By Dermot O’Gorman, WWF-Australia
17 February 2014 — Like millions of people from all over the world, my first sight of coral was as a small boy on a family holiday to the Great Barrier Reef.
The beauty of the coral and the hundreds of brightly coloured fish totally captivated me (as they still do today).
So I was shocked, as a boy in the ’70s, when I heard that the Queensland Premier Joh Bjelke-Petersen proposed oil mining on the Great Barrier Reef.
I was just a kid but it seemed pretty crazy to me. How could anyone take this beautiful place and stick a pile of polluting oil rigs there – it just felt wrong.
The fight to stop this outrage triggered the birth of the conservation movement in Australia and we owe a debt of gratitude to those conservation trailblazers.
Fast forward 40 or so years and the Reef is still under threat. After years of scientific research we have a greater understanding of how pollution is destroying coral on over 1000 reefs and harming fish, dugongs and turtles. Despite the evidence, governments still aren’t doing nearly enough to protect this international treasure.
Last year, as a partner in the Fight for the Reef campaign, we helped expose the reckless industrialisation of the Reef – an issue that had been gathering pace under the radar.
We put the spotlight on plans for mega-ports, large-scale dredging, and huge increases in the number of ships ploughing through reef waters.
In Brisbane more than 3500 people marched in support of Fight for the Reef and a resource giant pulled the plug on a proposed coal port in the Fitzroy delta.
The campaign will continue this year. Our first major challenge is to stop three million cubic metres of dredge spoil from being dumped in reef waters to expand Abbot Point coal port. Just imagine this: that’s enough waste to fill trucks lined up from Brisbane to Melbourne. All getting dumped in the marine park risking that some will find its way into the home waters of Nemo and his beautiful friends.
The Federal Government and the Great Barrier Reef Marine Park Authority may have approved the dumping but the fight is not over yet. This issue is mobilising people in a way not seen in years. It has really crystallised in many people’s minds the need for better management of this natural wonder of the world.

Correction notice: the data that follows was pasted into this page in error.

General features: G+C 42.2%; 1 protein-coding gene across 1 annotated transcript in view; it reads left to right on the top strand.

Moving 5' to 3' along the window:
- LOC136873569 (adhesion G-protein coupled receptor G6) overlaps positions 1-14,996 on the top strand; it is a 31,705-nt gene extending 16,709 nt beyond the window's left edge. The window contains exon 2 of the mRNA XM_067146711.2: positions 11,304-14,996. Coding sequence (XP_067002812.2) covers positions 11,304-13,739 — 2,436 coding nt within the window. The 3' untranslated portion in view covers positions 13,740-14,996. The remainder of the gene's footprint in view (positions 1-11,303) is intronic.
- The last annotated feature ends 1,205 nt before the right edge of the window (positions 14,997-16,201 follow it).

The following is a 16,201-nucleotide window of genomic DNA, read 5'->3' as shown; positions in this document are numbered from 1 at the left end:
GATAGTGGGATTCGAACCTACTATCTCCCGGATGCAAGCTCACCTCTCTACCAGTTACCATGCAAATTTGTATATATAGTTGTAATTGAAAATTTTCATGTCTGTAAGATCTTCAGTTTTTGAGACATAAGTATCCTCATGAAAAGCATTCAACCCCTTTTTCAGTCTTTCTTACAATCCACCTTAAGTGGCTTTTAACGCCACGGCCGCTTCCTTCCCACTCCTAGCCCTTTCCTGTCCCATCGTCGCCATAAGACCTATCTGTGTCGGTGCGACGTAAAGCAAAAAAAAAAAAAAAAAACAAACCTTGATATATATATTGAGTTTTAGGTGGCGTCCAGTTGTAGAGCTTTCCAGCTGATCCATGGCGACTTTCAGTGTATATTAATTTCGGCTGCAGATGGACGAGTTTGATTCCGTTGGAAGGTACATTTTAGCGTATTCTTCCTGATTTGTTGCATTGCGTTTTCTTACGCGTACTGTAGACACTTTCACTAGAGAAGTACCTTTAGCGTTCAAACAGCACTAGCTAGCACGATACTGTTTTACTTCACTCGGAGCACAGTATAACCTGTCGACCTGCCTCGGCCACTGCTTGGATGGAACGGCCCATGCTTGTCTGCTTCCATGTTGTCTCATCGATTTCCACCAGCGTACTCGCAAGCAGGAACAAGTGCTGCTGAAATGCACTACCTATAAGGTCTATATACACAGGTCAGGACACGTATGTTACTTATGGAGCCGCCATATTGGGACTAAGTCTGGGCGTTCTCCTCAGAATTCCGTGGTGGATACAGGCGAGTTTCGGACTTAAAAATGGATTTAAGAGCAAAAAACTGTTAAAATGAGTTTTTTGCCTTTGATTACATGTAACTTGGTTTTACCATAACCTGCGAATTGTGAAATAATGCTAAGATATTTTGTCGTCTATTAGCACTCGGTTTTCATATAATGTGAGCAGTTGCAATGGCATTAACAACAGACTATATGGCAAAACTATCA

While dumping in the reef must be stopped, climate change looms as the biggest long-term threat. It is another compelling reason to reduce carbon emissions. Time is running out for coral ecosystems because of ocean warming and acidification – both caused by carbon pollution. As the world prepares for a new global climate deal in 2015, Australia must commit to stronger pollution reduction targets of at least 25 per cent by 2020.
The Federal Government also wants to undermine our national environment law (the Environment Protection and Biodiversity Conservation Act) by handing over environmental and assessment powers to state and territory governments.
These are laws that protect the reef. State Governments have a poor track record when it comes to doing what’s right for the environment. Think Sir Joh and oil rigs on the reef.
Australians expect their Federal Government to act in the national interest and stop state governments when they go too far. When the reef was threatened by Sir Joh in the ’70s it was the Fraser government that intervened on behalf of all Australians. Later John Howard set up the reef’s green zones. It adds up to a proud history of reef protection by Federal conservative governments.
The Abbott Government initially continued this tradition with the Reef 2050 plan, which focuses on improving water quality, reducing farm run-off, fighting Crown of Thorns Starfish, and protecting turtles and dugongs.
However, the Abbott Government’s recent decision to continue what the Gillard Government started, and allow Abbot Point dredge spoil to be dumped in the marine park, is just plain wrong.
In the ’70s Sir Joh dismissed opposition to oil mining on the reef with his trademark “don’t you worry about that”.
Australians didn’t buy that line then. They certainly don’t accept plans now to treat the reef like a dump.
Forty years ago my parents’ generation stopped the oil rigs so that children, like my young son, could be dazzled by the reef.
2014 is the year in which our generation needs to say no to dumping – the next wave of grandchildren deserve that same chance to be captivated by coral and colourful fish.
Dermot O’Gorman is the chief executive of WWF-Australia.